10/28/2016 | Articles & Alerts
Contracting parties often rely on boilerplate language for their default clauses. The Pennsylvania Superior Court’s decision in Newman Development Group of Pottstown, LLC v. Genuardi’s Family Market, 98 A.3d 645 (2014), should change that. In this breach of contract case, the Court held that a landlord who was entitled to an award of future lost rents for a twenty-year lease term was not required to discount that award to present value.
Newman entered into a “build to suit” lease agreement with Safeway for a shopping center located in Chester County. Before Newman obtained the necessary approvals to construct the store, Safeway terminated the lease and Newman sued for anticipatory breach. Newman mitigated its losses by leasing the space to Michael’s and PetSmart, but at a lower rental rate and for only a ten-year term. Newman claimed that it was entitled to over $10 million in future rents from Safeway. This amount included the offset for rents collected from the substitute tenants for the first ten-year term. On appeal, Safeway contended that the award should have been discounted to present value. The Superior Court disagreed, holding that because the lease agreement did not explicitly provide for such a reduction, Safeway was out of luck.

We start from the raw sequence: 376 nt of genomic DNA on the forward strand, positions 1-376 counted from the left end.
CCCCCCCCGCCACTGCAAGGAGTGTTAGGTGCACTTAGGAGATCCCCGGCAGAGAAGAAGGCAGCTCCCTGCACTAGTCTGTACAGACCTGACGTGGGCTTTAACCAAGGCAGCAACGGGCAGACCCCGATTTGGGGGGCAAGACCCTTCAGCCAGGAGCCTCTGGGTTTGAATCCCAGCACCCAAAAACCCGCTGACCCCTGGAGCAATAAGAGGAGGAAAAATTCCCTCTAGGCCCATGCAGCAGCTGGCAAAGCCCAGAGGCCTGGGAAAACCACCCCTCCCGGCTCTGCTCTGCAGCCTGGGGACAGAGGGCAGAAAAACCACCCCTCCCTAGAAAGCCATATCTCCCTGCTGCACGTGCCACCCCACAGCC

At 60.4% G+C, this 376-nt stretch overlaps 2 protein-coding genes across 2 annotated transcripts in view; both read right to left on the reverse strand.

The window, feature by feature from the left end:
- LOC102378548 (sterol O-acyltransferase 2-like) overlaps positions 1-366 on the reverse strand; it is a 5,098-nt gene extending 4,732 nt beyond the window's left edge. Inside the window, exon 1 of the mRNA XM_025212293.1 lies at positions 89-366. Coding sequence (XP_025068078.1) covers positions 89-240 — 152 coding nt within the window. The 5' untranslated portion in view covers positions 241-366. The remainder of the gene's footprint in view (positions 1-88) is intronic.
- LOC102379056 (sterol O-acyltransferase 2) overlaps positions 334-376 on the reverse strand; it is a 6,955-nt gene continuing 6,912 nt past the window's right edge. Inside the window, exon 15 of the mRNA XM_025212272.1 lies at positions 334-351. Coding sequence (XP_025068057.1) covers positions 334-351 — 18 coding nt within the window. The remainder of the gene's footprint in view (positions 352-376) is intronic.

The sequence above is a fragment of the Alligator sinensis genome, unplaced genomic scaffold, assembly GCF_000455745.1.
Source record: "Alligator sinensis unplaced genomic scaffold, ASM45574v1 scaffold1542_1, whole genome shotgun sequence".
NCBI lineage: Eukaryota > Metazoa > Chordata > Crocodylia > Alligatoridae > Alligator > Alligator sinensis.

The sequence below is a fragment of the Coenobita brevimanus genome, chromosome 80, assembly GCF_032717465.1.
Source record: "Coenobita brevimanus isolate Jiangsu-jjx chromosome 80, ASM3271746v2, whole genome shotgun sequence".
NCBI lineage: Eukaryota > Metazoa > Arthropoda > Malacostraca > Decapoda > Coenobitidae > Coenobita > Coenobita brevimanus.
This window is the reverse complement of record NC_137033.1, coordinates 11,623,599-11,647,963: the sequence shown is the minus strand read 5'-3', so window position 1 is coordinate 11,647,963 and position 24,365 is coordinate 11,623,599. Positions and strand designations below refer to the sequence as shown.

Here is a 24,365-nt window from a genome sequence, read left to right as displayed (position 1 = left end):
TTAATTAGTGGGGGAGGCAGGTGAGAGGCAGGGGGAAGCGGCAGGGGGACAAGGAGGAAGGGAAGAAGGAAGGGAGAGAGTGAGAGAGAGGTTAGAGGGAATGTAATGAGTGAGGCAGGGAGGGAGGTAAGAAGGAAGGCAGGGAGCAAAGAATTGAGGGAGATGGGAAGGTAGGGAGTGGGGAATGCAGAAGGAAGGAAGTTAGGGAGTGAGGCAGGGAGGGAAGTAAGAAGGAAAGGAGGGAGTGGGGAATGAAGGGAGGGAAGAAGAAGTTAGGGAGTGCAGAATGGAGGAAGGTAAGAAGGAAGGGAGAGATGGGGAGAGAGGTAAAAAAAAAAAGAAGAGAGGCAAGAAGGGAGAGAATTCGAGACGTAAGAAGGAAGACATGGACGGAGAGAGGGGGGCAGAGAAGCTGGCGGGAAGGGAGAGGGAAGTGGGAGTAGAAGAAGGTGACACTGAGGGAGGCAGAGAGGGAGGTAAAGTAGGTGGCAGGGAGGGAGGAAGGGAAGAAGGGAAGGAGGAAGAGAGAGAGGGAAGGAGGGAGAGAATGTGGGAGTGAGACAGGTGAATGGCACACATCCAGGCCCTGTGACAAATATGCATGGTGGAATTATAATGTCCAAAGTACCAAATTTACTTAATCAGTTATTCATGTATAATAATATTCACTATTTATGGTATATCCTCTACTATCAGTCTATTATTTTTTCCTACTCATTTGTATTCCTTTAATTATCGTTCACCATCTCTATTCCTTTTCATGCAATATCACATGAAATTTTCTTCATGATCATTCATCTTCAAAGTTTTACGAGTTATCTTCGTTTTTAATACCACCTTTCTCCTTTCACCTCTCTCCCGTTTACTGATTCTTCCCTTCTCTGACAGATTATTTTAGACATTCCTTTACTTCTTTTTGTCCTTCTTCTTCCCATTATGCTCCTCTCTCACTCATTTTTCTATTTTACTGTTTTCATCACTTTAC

This case brings home a valuable lesson, namely that default clauses must be negotiated like every other material term in a contract and at a minimum; the parties appreciate the ramifications in the event of breach.
Pam Tobin is a member of the Business & Commercial Litigation group. She can be reached at 610.941.2543 or by email to email@example.com.